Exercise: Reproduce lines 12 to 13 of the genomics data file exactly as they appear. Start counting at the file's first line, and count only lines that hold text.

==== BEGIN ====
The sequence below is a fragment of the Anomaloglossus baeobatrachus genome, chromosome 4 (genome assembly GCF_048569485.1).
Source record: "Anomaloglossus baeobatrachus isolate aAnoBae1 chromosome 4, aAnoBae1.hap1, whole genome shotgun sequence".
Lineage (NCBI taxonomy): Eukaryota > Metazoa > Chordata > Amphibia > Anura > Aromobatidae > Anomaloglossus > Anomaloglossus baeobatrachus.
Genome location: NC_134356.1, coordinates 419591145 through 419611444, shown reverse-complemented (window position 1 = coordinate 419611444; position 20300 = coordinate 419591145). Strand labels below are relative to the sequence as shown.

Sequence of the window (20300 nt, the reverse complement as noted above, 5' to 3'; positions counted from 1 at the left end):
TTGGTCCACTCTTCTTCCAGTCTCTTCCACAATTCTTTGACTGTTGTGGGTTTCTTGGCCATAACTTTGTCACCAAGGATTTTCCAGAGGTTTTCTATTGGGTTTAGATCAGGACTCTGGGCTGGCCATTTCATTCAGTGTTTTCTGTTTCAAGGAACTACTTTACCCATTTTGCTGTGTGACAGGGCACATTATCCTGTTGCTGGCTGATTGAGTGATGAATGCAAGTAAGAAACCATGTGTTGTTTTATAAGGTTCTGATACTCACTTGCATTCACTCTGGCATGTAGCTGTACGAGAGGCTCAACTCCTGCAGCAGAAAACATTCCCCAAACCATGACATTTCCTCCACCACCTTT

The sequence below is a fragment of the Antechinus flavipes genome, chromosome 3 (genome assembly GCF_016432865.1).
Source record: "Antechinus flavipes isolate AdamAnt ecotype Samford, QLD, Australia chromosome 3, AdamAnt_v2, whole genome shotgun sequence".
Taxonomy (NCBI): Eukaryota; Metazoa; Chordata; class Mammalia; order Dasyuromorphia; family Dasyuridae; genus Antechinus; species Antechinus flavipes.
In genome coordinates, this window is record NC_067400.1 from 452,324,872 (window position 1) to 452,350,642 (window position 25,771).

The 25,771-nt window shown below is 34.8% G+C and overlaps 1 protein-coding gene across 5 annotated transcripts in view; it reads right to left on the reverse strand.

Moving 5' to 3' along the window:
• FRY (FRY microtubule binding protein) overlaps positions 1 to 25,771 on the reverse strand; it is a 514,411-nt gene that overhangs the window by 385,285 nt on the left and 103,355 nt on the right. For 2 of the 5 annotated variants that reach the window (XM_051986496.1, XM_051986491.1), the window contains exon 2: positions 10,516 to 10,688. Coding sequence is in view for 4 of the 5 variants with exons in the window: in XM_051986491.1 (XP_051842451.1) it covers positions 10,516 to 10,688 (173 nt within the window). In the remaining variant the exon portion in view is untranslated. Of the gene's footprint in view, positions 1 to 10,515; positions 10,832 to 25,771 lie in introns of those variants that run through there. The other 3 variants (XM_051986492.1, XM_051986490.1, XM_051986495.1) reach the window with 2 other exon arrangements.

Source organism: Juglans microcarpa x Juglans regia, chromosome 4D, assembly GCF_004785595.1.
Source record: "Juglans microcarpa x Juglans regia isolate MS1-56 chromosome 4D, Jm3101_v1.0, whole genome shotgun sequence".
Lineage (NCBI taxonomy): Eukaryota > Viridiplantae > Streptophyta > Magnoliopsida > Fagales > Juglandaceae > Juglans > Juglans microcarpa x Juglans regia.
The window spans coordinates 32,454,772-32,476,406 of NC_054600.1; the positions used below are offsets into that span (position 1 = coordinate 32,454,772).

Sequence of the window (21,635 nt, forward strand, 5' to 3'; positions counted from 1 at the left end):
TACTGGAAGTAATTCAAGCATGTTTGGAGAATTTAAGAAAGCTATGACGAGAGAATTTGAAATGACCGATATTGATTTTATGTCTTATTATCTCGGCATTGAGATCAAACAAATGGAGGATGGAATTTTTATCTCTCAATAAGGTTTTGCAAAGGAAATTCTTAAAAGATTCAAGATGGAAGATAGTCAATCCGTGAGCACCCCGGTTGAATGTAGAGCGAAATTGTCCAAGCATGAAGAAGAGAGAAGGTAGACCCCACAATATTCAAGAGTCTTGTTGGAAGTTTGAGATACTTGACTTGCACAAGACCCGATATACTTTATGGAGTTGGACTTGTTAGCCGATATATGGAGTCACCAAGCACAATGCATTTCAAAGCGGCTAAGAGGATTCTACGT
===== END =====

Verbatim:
Moving 5' to 3' along the window:
• FRY (FRY microtubule binding protein) overlaps positions 1 to 25,771 on the reverse strand; it is a 514,411-nt gene that overhangs the window by 385,285 nt on the left and 103,355 nt on the right. For 2 of the 5 annotated variants that reach the window (XM_051986496.1, XM_051986491.1), the window contains exon 2: positions 10,516 to 10,688. Coding sequence is in view for 4 of the 5 variants with exons in the window: in XM_051986491.1 (XP_051842451.1) it covers positions 10,516 to 10,688 (173 nt within the window). In the remaining variant the exon portion in view is untranslated. Of the gene's footprint in view, positions 1 to 10,515; positions 10,832 to 25,771 lie in introns of those variants that run through there. The other 3 variants (XM_051986492.1, XM_051986490.1, XM_051986495.1) reach the window with 2 other exon arrangements.